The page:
Spectral data analysis was performed by ChromaTOF software. Compound identification was performed using our in-house library containing over 1000 mammalian metabolite standards and online available libraries (National Institute of Standards and Technology).
Gut microbe 16S rRNA sequencing
Five caecal content samples of each group were selected for microbiota 16S rRNA analysis. Microbial genome DNA was extracted from samples using a QIAamp DNA stool mini kit (QIAGEN, cat#51504) following the manufacturer’s protocol. Successful DNA isolation was confirmed by agarose gel electrophoresis.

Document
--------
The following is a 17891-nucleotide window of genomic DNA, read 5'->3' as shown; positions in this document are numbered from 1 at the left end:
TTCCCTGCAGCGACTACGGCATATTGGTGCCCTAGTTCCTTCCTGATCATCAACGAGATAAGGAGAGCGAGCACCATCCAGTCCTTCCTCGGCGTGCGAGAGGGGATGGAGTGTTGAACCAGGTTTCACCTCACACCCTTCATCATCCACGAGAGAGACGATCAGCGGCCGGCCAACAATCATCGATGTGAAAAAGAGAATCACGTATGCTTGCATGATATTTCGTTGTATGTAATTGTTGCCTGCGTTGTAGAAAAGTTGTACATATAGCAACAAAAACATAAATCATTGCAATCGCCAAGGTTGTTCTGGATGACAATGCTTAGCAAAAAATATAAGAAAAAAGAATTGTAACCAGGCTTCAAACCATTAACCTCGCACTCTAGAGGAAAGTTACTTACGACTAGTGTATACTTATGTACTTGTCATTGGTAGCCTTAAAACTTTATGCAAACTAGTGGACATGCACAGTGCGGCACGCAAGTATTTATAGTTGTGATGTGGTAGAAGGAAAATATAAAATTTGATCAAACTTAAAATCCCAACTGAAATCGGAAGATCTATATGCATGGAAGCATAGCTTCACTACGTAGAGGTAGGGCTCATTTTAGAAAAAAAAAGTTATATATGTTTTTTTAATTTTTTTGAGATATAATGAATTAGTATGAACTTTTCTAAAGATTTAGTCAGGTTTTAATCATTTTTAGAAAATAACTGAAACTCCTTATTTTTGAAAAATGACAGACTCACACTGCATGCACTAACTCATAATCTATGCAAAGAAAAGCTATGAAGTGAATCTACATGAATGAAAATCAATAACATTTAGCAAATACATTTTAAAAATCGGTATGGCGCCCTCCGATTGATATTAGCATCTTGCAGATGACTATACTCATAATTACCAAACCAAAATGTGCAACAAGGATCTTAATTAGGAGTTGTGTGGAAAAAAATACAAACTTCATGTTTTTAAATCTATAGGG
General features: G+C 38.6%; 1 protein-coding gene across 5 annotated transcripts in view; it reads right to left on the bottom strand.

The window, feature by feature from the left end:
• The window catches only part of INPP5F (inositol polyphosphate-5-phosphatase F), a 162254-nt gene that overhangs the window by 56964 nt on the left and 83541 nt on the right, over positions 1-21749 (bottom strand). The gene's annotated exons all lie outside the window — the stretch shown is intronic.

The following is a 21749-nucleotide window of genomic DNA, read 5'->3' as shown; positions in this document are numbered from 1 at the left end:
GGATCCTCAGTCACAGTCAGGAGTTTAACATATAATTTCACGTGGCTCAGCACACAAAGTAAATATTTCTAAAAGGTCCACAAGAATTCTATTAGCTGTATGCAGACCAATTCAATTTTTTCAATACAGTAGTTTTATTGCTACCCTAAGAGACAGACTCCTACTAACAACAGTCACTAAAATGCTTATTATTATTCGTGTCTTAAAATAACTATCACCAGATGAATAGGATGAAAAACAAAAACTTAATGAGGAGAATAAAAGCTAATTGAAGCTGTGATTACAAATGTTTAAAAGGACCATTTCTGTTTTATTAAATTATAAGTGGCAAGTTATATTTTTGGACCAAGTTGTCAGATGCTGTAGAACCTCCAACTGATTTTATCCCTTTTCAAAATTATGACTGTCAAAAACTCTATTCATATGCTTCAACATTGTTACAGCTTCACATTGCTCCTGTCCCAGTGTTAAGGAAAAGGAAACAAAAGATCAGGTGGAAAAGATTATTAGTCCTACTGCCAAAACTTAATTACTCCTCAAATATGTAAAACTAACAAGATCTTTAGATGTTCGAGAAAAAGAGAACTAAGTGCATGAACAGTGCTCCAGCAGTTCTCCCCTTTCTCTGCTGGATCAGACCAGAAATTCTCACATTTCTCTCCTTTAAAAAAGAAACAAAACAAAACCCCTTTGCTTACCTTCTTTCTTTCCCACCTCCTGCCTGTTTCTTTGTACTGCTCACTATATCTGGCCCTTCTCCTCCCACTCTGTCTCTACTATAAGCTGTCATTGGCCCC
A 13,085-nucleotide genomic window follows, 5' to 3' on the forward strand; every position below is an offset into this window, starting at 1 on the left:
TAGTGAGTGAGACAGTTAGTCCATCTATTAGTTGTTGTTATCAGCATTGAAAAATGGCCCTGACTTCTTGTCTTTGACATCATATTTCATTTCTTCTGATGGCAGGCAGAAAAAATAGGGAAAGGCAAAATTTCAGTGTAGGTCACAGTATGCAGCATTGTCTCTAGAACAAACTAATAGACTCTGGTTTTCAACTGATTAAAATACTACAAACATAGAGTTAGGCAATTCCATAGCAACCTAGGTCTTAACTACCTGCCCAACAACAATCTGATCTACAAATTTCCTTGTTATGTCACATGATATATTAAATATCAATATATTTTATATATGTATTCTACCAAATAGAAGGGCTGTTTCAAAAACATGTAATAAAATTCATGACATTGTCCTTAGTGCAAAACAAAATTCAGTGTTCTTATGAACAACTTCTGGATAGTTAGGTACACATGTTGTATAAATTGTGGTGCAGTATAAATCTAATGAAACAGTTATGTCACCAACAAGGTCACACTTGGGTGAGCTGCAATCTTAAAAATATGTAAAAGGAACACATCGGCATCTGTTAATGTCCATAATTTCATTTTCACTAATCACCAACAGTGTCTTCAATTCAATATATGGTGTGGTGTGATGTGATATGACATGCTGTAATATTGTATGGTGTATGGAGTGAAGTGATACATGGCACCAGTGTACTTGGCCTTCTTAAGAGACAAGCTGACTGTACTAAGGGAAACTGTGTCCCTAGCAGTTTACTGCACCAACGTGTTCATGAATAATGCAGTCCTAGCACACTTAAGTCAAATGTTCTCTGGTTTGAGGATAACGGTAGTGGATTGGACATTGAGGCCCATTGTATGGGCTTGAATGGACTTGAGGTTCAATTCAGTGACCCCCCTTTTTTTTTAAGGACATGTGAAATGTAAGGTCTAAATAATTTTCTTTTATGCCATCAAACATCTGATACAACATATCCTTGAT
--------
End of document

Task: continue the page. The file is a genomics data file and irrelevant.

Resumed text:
The V4-V5 hypervariable regions of 16S rRNA gene were PCR amplified from microbial genomic DNA harvested from caecal samples and used for the remainder of the study. PCR primers flanking the V4-V5 hypervariable region of bacterial 16S rDNA were designed. The barcoded fusion forward primer was 520 F 5-AYTGGGYDTAAAGNG-3, and the reverse primer was 802R 5-TACNVGGGTATCTAATCC-3. The PCR conditions were as follows: one pre-denaturation cycle at 94 °C for 4 min, 25 cycles of denaturation at 94 °C for 30 s, annealing at 50 °C for 45 s, elongation at 72 °C for 30 s, and one post-elongation cycle at 72 °C for 5 min. The PCR amplicon products were separated on 0.8% agarose gels and extracted from the gels. Only PCR products without primer dimers and contaminant bands were used for sequencing by synthesis. Barcoded V4-V5 amplicons were sequenced using the pair-end method by Illumina Miseq with a six-cycle index read. Sequences with an average phred score lower than 25, ambiguous bases, homopolymer runs exceeding 6 bp, primer mismatches, or sequence lengths shorter than 100 bp were removed. Only sequences with an overlap longer than 10 bp and without any mismatch were assembled according to their overlap sequence. Reads that could not be assembled were discarded. Barcode and sequencing primers were trimmed from sequence reads [30, 36].